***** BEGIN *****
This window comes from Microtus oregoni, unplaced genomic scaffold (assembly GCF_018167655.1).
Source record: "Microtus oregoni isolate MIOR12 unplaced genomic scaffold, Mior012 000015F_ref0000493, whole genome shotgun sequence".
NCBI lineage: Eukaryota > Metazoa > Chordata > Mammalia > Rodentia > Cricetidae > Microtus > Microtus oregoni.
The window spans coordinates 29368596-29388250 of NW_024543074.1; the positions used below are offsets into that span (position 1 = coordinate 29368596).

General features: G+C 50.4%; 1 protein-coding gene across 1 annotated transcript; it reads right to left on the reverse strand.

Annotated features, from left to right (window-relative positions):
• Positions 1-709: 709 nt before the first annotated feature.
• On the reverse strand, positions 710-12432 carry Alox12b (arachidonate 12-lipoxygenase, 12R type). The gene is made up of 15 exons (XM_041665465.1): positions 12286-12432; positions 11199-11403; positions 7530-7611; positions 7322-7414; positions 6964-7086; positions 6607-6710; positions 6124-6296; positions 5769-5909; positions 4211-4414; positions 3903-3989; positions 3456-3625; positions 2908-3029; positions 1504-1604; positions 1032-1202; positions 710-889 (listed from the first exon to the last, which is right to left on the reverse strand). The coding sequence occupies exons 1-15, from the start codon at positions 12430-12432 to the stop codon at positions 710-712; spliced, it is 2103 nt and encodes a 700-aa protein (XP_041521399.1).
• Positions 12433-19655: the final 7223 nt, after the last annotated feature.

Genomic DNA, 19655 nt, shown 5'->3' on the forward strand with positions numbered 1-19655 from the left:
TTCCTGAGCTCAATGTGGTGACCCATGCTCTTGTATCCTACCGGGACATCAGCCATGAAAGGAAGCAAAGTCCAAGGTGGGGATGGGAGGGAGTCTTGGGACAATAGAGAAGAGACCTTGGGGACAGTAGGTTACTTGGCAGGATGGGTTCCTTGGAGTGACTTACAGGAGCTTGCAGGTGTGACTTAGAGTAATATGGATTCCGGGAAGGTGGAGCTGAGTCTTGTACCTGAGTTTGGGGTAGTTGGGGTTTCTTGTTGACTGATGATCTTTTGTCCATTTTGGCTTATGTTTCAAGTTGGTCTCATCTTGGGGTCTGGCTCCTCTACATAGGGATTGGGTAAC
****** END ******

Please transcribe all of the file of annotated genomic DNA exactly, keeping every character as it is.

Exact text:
This window comes from Microtus oregoni, unplaced genomic scaffold (assembly GCF_018167655.1).
Source record: "Microtus oregoni isolate MIOR12 unplaced genomic scaffold, Mior012 000015F_ref0000493, whole genome shotgun sequence".
NCBI lineage: Eukaryota > Metazoa > Chordata > Mammalia > Rodentia > Cricetidae > Microtus > Microtus oregoni.
The window spans coordinates 29368596-29388250 of NW_024543074.1; the positions used below are offsets into that span (position 1 = coordinate 29368596).

General features: G+C 50.4%; 1 protein-coding gene across 1 annotated transcript; it reads right to left on the reverse strand.

Annotated features, from left to right (window-relative positions):
• Positions 1-709: 709 nt before the first annotated feature.
• On the reverse strand, positions 710-12432 carry Alox12b (arachidonate 12-lipoxygenase, 12R type). The gene is made up of 15 exons (XM_041665465.1): positions 12286-12432; positions 11199-11403; positions 7530-7611; positions 7322-7414; positions 6964-7086; positions 6607-6710; positions 6124-6296; positions 5769-5909; positions 4211-4414; positions 3903-3989; positions 3456-3625; positions 2908-3029; positions 1504-1604; positions 1032-1202; positions 710-889 (listed from the first exon to the last, which is right to left on the reverse strand). The coding sequence occupies exons 1-15, from the start codon at positions 12430-12432 to the stop codon at positions 710-712; spliced, it is 2103 nt and encodes a 700-aa protein (XP_041521399.1).
• Positions 12433-19655: the final 7223 nt, after the last annotated feature.

Genomic DNA, 19655 nt, shown 5'->3' on the forward strand with positions numbered 1-19655 from the left:
TTCCTGAGCTCAATGTGGTGACCCATGCTCTTGTATCCTACCGGGACATCAGCCATGAAAGGAAGCAAAGTCCAAGGTGGGGATGGGAGGGAGTCTTGGGACAATAGAGAAGAGACCTTGGGGACAGTAGGTTACTTGGCAGGATGGGTTCCTTGGAGTGACTTACAGGAGCTTGCAGGTGTGACTTAGAGTAATATGGATTCCGGGAAGGTGGAGCTGAGTCTTGTACCTGAGTTTGGGGTAGTTGGGGTTTCTTGTTGACTGATGATCTTTTGTCCATTTTGGCTTATGTTTCAAGTTGGTCTCATCTTGGGGTCTGGCTCCTCTACATAGGGATTGGGTAAC